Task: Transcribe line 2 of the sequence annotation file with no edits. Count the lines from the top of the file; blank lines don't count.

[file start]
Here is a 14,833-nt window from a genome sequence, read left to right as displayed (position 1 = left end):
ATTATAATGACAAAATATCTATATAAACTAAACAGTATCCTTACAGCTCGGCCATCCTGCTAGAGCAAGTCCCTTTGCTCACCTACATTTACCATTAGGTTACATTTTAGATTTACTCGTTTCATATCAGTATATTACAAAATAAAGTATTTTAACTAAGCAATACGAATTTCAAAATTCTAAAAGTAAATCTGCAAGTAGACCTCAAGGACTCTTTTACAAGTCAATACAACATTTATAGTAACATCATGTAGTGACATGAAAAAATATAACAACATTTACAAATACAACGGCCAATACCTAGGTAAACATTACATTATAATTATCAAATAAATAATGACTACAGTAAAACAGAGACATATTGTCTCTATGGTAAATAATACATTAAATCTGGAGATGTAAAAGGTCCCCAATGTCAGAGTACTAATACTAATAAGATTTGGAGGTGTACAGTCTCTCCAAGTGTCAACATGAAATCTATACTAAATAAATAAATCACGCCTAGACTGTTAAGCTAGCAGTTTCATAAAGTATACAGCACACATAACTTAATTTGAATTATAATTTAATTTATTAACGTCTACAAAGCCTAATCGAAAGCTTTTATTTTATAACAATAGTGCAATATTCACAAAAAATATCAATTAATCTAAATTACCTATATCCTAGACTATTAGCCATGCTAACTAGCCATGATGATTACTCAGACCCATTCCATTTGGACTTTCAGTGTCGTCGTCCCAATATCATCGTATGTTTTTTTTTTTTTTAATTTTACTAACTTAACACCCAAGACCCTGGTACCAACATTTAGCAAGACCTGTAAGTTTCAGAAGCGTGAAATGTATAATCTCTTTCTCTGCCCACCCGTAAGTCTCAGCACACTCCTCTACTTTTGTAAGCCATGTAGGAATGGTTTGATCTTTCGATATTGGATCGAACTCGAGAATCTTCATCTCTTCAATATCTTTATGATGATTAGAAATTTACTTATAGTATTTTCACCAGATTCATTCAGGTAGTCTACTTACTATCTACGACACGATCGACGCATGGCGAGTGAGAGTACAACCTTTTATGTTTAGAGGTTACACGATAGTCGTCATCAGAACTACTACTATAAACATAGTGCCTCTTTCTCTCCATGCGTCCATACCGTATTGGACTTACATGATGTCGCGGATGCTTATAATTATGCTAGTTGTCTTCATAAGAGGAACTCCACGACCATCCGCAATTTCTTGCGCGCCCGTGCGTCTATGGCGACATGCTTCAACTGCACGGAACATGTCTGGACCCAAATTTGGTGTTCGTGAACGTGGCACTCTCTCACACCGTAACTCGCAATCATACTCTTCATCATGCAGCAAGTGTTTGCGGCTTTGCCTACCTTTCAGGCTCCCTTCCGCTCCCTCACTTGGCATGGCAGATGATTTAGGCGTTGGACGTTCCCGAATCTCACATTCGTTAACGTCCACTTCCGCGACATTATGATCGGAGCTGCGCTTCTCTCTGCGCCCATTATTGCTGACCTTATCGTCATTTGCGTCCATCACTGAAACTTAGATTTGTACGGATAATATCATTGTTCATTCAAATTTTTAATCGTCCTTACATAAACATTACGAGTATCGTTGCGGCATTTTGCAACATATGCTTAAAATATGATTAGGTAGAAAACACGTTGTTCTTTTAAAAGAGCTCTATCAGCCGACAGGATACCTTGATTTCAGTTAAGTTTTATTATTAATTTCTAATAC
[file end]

ATTATAATGACAAAATATCTATATAAACTAAACAGTATCCTTACAGCTCGGCCATCCTGCTAGAGCAAGTCCCTTTGCTCACCTACATTTACCATTAGGTTACATTTTAGATTTACTCGTTTCATATCAGTATATTACAAAATAAAGTATTTTAACTAAGCAATACGAATTTCAAAATTCTAAAAGTAAATCTGCAAGTAGACCTCAAGGACTCTTTTACAAGTCAATACAACATTTATAGTAACATCATGTAGTGACATGAAAAAATATAACAACATTTACAAATACAACGGCCAATACCTAGGTAAACATTACATTATAATTATCAAATAAATAATGACTACAGTAAAACAGAGACATATTGTCTCTATGGTAAATAATACATTAAATCTGGAGATGTAAAAGGTCCCCAATGTCAGAGTACTAATACTAATAAGATTTGGAGGTGTACAGTCTCTCCAAGTGTCAACATGAAATCTATACTAAATAAATAAATCACGCCTAGACTGTTAAGCTAGCAGTTTCATAAAGTATACAGCACACATAACTTAATTTGAATTATAATTTAATTTATTAACGTCTACAAAGCCTAATCGAAAGCTTTTATTTTATAACAATAGTGCAATATTCACAAAAAATATCAATTAATCTAAATTACCTATATCCTAGACTATTAGCCATGCTAACTAGCCATGATGATTACTCAGACCCATTCCATTTGGACTTTCAGTGTCGTCGTCCCAATATCATCGTATGTTTTTTTTTTTTTTAATTTTACTAACTTAACACCCAAGACCCTGGTACCAACATTTAGCAAGACCTGTAAGTTTCAGAAGCGTGAAATGTATAATCTCTTTCTCTGCCCACCCGTAAGTCTCAGCACACTCCTCTACTTTTGTAAGCCATGTAGGAATGGTTTGATCTTTCGATATTGGATCGAACTCGAGAATCTTCATCTCTTCAATATCTTTATGATGATTAGAAATTTACTTATAGTATTTTCACCAGATTCATTCAGGTAGTCTACTTACTATCTACGACACGATCGACGCATGGCGAGTGAGAGTACAACCTTTTATGTTTAGAGGTTACACGATAGTCGTCATCAGAACTACTACTATAAACATAGTGCCTCTTTCTCTCCATGCGTCCATACCGTATTGGACTTACATGATGTCGCGGATGCTTATAATTATGCTAGTTGTCTTCATAAGAGGAACTCCACGACCATCCGCAATTTCTTGCGCGCCCGTGCGTCTATGGCGACATGCTTCAACTGCACGGAACATGTCTGGACCCAAATTTGGTGTTCGTGAACGTGGCACTCTCTCACACCGTAACTCGCAATCATACTCTTCATCATGCAGCAAGTGTTTGCGGCTTTGCCTACCTTTCAGGCTCCCTTCCGCTCCCTCACTTGGCATGGCAGATGATTTAGGCGTTGGACGTTCCCGAATCTCACATTCGTTAACGTCCACTTCCGCGACATTATGATCGGAGCTGCGCTTCTCTCTGCGCCCATTATTGCTGACCTTATCGTCATTTGCGTCCATCACTGAAACTTAGATTTGTACGGATAATATCATTGTTCATTCAAATTTTTAATCGTCCTTACATAAACATTACGAGTATCGTTGCGGCATTTTGCAACATATGCTTAAAATATGATTAGGTAGAAAACACGTTGTTCTTTTAAAAGAGCTCTATCAGCCGACAGGATACCTTGATTTCAGTTAAGTTTTATTATTAATTTCTAATAC